Early season weed control is vital to both future yields and profitability, because early weed flushes compete intensely with corn for both nitrogen (N) and water. Dense weeds can also shade soils and make them cooler so that corn grows more slowly.
So, when does early season weed control need to be done before it’s too late to stop yield loss? According to weed research, conducted across the Midwest including South Dakota, given that you start with a clean field, the most competitive weeds in corn will be about 3-4 in. high when corn reaches the V3-V4 growth stage. If you don’t remove those 3-4-in. weeds promptly, you’ll be losing about 3 bu./acre for every day you delay. Minnesota studies over three years show corn lost between 12-13 bu./acre within the first week and 27-29 bu./acre within the second week if weeds were allowed to remain in the field after they reached 4 in. in height.
A big yield loss early in the season could mean the difference between making or losing money, Depending on soil moisture and fertility levels, waiting to control weeds until corn reaches the V3-V4 growth stage can push you over the economic threshold for profitability. At about 4-6-in.-tall corn and weeds, is when producers typically pass the breakeven mark and start losing money to lost yields from weed pressure after factoring in the cost of the herbicide application.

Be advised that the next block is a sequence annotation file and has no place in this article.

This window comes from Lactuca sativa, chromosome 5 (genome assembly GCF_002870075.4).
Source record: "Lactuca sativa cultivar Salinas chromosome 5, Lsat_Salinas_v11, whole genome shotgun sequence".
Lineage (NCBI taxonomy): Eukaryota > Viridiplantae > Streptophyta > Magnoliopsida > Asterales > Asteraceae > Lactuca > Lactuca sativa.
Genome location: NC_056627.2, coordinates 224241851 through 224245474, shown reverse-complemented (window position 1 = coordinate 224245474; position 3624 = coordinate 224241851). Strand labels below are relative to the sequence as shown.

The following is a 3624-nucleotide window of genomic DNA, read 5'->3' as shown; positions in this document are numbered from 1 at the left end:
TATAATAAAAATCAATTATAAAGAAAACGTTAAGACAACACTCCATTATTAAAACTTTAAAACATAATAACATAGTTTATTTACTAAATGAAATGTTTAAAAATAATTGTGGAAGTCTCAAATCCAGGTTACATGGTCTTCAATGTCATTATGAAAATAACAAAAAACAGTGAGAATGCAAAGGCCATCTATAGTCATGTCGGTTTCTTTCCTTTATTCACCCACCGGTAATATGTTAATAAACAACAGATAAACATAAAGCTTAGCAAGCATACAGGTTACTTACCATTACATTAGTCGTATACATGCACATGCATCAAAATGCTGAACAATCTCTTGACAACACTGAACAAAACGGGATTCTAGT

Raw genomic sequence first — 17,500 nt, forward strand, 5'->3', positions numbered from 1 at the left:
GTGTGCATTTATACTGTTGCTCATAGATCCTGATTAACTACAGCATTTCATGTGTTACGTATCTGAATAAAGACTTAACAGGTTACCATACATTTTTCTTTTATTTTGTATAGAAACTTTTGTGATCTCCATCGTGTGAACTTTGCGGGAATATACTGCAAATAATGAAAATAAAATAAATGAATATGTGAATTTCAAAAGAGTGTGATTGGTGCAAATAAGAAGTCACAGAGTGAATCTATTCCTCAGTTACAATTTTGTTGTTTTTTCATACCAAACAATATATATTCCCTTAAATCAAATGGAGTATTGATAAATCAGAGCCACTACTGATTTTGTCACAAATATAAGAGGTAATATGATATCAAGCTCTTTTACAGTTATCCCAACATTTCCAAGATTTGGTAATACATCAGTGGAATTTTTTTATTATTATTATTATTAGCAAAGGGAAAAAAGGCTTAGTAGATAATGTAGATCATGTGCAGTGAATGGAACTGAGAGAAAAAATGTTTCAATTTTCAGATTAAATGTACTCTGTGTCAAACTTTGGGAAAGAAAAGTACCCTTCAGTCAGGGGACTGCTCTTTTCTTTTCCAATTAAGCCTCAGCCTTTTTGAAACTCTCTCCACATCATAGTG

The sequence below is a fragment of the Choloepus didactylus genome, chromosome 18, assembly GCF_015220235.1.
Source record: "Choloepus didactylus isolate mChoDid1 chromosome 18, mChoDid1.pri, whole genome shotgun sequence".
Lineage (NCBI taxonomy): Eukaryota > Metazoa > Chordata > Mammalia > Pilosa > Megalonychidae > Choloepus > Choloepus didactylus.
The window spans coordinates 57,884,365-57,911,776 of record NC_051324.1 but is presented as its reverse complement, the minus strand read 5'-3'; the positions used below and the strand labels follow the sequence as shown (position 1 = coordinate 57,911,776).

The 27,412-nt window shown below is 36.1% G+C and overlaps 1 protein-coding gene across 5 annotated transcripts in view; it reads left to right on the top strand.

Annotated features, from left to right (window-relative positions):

Especially in corn, profitable weed control is all about timing to ensure successful weed control. University Weed Scientists and Extension Specialists recommend the following five tips to help guide farmers towards more profitable corn weed management:
A clean field at planting is essential for starting the corn crop off right. This can be achieved by using tillage, herbicides or some combination of the two.
SDSU Extension Weed Science Project recommends using a burn-down with residual chemistry that is targeted to the specific weed spectrum for each field. Use of a soil-residual herbicide will help to both start the crop off clean and to manage the field for any potential glyphosate-resistant weeds, such as waterhemp and giant ragweed, or to reduce the potential development of these and other herbicide-resistant weed biotypes.
A total post-emergence program is the most risky weed-control system, because the timing of a post-emergence herbicide application is almost completely up to Mother Nature, and no one can control the weather. Instead, try using an integrated program with some soil-residual products. Also, farmers could consider a split application of an early pre-plant treatment followed either by a pre-emergence or a post-emergence treatment to provide more consistent weed control than a single, early pre-plant application.